Eager to avoid the politics of regime change in the Ottoman empire, the brothers settled in North Africa and raided from there. In 1516, they took Algiers. This victory drew Ottoman attention and the brothers increasingly worked alongside and within the operations of the empire. Khiḍr became known as Barbarossa, or Red Beard, and was named governor of Rhodes in 1522. He also took Tunis in 1531.
After scattering a Christian force under Genoese Admiral Andrea Doria, Khiḍr was granted the title of Hayreddin, or best of the faith. Soon thereafter, Pope Paul III assembled a Holy League to take on Barbarossa. Ironically, Doria was placed at the head of a combined 112 galleys, 50 galleons, 140 barques, and 60,000 soldiers. Barbarossa, sailing to meet him, had 122 galleys and galliots with 12,000 soldiers—he was outnumbered three ships to one.
After attempts to dislodge the Ottomans from their strongholds at Preveza and Actium, Doria drew his fleet away. Barbarossa approached the back of the overextended Holy League ships at dawn of September 27, 1538, throwing them into disarray. He attacked the Venetians and Maltese, who thought Doria was coming to support them. Left adrift with no wind, the ships fought. The Ottomans had swifter, more agile vessels, but the Venetians had a massive flagship that could fire double broadsides.
Doria attempted to draw Barbarossa out to sea, but the Ottoman commander was too clever to abandon the shelter of the coast. On the morning of the 28th, Doria sailed for Corfu, where the Venetian flagship had limped, abandoning the battle. Barbarossa had won. His ships sank ten Holy League vessels, burned three, and captured 3,000 prisoners. Comparably, he lost no ships, although some were damaged, with 400 dead and 800 wounded. The battle established Ottoman naval supremacy for the next three decades.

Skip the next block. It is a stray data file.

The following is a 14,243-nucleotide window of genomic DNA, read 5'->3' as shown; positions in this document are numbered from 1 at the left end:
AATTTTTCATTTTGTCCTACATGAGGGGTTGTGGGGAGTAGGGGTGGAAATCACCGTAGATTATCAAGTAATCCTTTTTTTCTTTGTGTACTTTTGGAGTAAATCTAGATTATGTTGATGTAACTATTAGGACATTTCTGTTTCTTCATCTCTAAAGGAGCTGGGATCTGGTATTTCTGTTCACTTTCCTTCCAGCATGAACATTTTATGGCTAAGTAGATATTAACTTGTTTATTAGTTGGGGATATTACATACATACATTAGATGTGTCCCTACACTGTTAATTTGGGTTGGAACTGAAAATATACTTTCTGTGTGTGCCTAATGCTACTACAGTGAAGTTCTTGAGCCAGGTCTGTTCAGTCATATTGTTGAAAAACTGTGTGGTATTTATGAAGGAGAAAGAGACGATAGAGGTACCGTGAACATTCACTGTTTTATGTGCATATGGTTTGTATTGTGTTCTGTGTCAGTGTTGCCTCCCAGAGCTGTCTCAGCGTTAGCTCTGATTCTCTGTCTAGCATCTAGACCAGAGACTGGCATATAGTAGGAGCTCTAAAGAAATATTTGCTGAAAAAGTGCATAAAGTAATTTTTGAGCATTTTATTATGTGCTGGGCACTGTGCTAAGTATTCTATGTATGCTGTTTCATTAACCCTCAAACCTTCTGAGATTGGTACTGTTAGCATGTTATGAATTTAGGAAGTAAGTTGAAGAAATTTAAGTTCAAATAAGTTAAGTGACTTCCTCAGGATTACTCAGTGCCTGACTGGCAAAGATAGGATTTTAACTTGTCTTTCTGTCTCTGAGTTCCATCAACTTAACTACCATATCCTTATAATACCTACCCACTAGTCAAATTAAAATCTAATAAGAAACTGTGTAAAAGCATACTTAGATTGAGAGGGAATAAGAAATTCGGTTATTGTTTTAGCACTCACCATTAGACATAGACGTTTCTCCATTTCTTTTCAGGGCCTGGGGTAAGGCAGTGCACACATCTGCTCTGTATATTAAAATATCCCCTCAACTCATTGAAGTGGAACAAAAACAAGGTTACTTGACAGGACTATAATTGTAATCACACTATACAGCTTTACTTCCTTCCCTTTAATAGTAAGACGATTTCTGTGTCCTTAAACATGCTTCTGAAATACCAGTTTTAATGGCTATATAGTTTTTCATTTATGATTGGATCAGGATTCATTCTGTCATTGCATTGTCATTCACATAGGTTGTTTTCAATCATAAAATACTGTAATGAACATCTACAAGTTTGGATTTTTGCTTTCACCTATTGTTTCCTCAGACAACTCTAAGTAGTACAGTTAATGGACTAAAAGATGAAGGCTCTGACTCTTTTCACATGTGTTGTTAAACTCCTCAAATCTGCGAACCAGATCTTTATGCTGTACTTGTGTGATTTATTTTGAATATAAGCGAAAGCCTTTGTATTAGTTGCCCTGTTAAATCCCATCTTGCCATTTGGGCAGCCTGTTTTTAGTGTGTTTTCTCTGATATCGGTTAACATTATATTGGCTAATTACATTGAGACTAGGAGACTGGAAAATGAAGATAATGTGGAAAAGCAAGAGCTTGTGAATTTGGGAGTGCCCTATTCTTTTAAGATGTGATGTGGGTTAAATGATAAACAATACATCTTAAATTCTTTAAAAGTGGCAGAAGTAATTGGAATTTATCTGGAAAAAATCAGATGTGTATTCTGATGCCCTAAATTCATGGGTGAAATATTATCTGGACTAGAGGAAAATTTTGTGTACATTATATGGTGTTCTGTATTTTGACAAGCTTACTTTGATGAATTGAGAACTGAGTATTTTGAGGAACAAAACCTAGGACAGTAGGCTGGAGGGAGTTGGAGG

This map is quite rare on the market. This is only the first time we have offered it in over twenty-five years of trading.
The Lafreri School is a commonly used name for a group of mapmakers, engravers, and publishers who worked in Rome and Venice from ca. 1544 to 1585. The makers, who were loosely connected via business partnerships and collaborations, created maps that were then bound into composite atlases; the maps would be chosen based on the buyer or compiler’s interests. As the maps were initially published as separate-sheets, the style and size of maps included under the umbrella of the “School” differed widely. These differences can also be seen in the surviving Lafreri atlases, which have maps bound in with varying formats including as folded maps, maps with wide, trimmed, or added margins, smaller maps, etc.
The most famous mapmakers of the School included Giacomo Gastaldi and Paolo Forlani, among others. The School’s namesake, Antonio Lafreri, was a map and printseller. His 1572 catalog of his stock, entitled Indice Delle Tavole Moderne Di Geografia Della Maggior Parte Del Mondo, has a similar title to many of the composite atlases and thus his name became associated with the entire output of the larger group.
Antonio Salamanca was a print seller and publisher based in Rome. While he was known by the surname Salamanca, his family name was actually Martinez; he hailed from Salamanca, Spain. His shop was in the Campo de’ Fiori and it served as a gathering place for those with antiquarian interests. Later in his career, he partnered with Antonio Lafreri, the era’ most prominent Italian map publisher. Salamanca’s stock was sold to Lafreri after the former’s death.